Jenn Ackerman (Ohio University)
The continuous withdrawal of mental health funding has turned jails and prisons across the U.S. into the default mental health facilities. The system designed for security is now trapped with treating mental illness and the mentally ill are often trapped inside the system with nowhere else to go. This project goes inside the Correctional Psychiatric Treatment Unit at the Kentucky State Reformatory to see how a state is meeting the needs of this growing population.
Here, Anthony Rosario stares out of the cell he remains in for 23 hours a day. "They are rejects of society and warehousing them in prison isnt the way to go. Most of them dont have life sentences - they will get out some day." says psychologist Dr. Tanya Young. "What do they do when they get out? There needs to be something else to absorb them or take them in," she adds.
Terry Bell, left, a caseworker at Kentucky State Reformatory laughs with some of the inmates before entering the CPTU wing after recreation time on the yard. Almost 555,000 people with mental illness in the U.S. are incarcerated while fewer than 55,000 are being treated in designated mental health hospitals.
Diagnosed with delusional paranoia, an inmate walks back and forth all day long on the second floor of A wing in CPTU. "There is an obligation as citizens and as states to fulfill to the mentally ill but the cost raises when they are in prison," says Warden Chandler. "The front end is we are getting more of them. The back door problem is we are going to release them and there is no place to release them to."
Multiple officers wait by the door before a cell entry. "We use multiple officers to decrease the chances of anyone getting hurt including the inmate," says Lt. Rioux, correctional officer and first shift supervisor. "When an inmate is in a psychotic episode or being disruptive, their strength is amazing," says Rioux. Often it takes three to four officers to get his hands restrained.
Correctional officers struggle with an inmate to secure him in the chair in order to give him a shower. After 11 months of refusal, the doctors ordered a forced shower and a cleaning of his room. Correctional officers are not only responsible for securing inmates but now help treatment staff and other mental health professionals identify and manage mentally ill inmates, says Lt. Jeremy Rioux.
An inmate on max assault status and a 23-hour lock down talks to himself in his cell. The max assault status is issued to inmates who have assaulted officers or treatment staff. The inmates have been known to throw a mixture of feces and urine, spit, hit, kick, punch or cut.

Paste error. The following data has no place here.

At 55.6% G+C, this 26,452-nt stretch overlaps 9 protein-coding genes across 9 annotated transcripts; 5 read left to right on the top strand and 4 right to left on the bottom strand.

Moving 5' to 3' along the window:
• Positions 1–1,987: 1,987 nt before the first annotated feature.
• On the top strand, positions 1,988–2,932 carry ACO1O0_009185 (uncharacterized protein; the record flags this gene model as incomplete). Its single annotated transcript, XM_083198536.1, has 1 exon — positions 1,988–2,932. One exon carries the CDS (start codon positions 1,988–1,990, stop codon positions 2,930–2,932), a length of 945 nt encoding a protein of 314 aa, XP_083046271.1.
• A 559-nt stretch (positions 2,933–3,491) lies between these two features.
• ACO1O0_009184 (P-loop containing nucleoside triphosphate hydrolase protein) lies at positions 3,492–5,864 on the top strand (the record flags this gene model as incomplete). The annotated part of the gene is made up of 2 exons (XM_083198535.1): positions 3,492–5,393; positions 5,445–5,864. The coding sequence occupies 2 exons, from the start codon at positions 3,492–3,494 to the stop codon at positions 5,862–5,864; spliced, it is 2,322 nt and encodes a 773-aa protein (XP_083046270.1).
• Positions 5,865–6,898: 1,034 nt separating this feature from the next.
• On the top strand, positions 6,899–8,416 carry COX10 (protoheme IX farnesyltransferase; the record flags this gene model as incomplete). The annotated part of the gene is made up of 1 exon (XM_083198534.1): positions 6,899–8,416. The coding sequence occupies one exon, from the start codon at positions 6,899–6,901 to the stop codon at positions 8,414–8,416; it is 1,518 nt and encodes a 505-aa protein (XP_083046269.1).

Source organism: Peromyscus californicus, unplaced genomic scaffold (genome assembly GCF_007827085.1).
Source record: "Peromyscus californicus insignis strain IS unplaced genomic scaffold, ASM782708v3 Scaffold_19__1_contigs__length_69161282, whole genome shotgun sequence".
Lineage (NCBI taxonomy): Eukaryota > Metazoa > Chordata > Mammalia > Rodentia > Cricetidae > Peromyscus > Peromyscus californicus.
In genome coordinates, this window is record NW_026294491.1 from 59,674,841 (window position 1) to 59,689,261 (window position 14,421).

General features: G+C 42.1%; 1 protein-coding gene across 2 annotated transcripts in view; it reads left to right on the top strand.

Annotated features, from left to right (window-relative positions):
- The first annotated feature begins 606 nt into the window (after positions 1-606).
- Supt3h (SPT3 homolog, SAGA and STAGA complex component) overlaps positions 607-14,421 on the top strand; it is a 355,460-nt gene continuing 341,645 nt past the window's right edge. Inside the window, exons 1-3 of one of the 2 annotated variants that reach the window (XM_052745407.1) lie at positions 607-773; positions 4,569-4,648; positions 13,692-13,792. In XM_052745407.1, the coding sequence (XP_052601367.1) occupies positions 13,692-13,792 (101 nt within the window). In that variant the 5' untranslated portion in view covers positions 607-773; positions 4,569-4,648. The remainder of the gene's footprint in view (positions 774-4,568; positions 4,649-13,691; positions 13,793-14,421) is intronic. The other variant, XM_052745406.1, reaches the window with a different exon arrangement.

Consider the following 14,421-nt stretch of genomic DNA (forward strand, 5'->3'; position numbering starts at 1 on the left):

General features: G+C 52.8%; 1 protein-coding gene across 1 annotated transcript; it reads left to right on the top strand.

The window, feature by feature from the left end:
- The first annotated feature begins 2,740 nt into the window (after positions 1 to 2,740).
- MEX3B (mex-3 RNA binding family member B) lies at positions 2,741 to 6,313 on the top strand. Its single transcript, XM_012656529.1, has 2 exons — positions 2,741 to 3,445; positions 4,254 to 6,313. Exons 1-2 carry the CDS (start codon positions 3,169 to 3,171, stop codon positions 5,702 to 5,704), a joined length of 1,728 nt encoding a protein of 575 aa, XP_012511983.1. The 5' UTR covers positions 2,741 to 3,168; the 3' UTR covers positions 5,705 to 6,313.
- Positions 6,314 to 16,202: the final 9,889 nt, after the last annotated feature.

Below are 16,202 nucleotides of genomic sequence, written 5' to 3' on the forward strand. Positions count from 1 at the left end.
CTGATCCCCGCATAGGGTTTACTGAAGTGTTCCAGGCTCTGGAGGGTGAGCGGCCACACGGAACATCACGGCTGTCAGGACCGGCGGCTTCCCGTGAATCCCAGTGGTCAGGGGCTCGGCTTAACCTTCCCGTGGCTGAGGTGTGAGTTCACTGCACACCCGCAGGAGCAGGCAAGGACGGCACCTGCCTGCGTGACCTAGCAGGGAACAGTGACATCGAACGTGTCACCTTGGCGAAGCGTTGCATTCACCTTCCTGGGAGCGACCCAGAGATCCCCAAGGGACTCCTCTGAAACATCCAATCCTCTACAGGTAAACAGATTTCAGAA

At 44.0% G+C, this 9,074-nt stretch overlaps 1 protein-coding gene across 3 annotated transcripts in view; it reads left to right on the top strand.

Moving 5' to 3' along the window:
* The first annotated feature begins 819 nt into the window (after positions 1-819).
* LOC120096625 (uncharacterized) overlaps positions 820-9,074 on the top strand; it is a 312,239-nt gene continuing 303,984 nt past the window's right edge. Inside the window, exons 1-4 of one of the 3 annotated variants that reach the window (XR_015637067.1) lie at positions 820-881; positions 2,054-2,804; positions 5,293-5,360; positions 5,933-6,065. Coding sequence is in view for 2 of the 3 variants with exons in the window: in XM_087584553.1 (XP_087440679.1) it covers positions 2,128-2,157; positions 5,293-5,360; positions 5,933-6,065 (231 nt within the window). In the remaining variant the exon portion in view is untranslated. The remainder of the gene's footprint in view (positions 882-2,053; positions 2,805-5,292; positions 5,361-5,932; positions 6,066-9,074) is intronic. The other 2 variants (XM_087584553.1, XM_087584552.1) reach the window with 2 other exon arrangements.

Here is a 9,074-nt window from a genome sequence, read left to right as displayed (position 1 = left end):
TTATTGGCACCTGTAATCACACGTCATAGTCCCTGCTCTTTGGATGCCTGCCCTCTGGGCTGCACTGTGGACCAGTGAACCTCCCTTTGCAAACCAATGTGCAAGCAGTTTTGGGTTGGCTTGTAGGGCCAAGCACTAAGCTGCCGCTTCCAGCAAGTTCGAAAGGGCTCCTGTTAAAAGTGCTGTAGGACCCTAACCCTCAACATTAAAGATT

Inmates often have to be restrained by officers before medication can be administered. In order to meet the criteria for forced medication, the inmate must be found to be a danger to himself or others. The goal in CPTU is “to stabilize people and get them in the least restrictive area as safely and as expediently as possible,” says Dr. Tanya Young, CPTU program director and psychologist.
An inmate out of the CPTU shows his self-inflicted injury. Sticking pens and sporks through his midsection, he created this wound six months prior. "It's crazy. I have seen grown men cry for no reason, people cut and bleed so bad you couldn't hardly recognize them," says Lt. Rioux. "I have even seen people hang themselves."
After an unsuccessful suicide attempt in the segregation unit, an inmate admitted to CPTU just days before looks out of his cell all day. Despite their attempts to meet the needs of these inmates, many believe these men are “trapped with nowhere else to go”.
An inmate is cuffed and returned to his cell after acting out earlier that day. A spit mask is used to prevent him from spitting at the doctors and correctional officers. "Our priority is security. That mandates that we have certain security measures that cant be breached. But security can't be a stranglehold on progress," says Larry Chandler, warden of Kentucky State Reformatory.
A Hand to Hold
Julia Lish, a correctional officer, comforts an inmate during one his psychotic episodes. "Its going to be OK," she repeats as he cries and yells to the voices in his head. “The mantra for corrections is firm, fair and consistent but in a mental health environment, it needs to be firm, fair and creative,” says Warden Chandler.
Inside Their Minds
Bobby Slater looks out of his cell to an inmate watcher walking around during his 15-minute watch. "This is a miserable life experience for them but some of them don't want to leave because they have been in society and they saw what happened," says lead psychologist Dr. Tanya Young. For Bobby that day to leave the Reformatory never came. Months after being released from CPTU, he hung himself in his cell.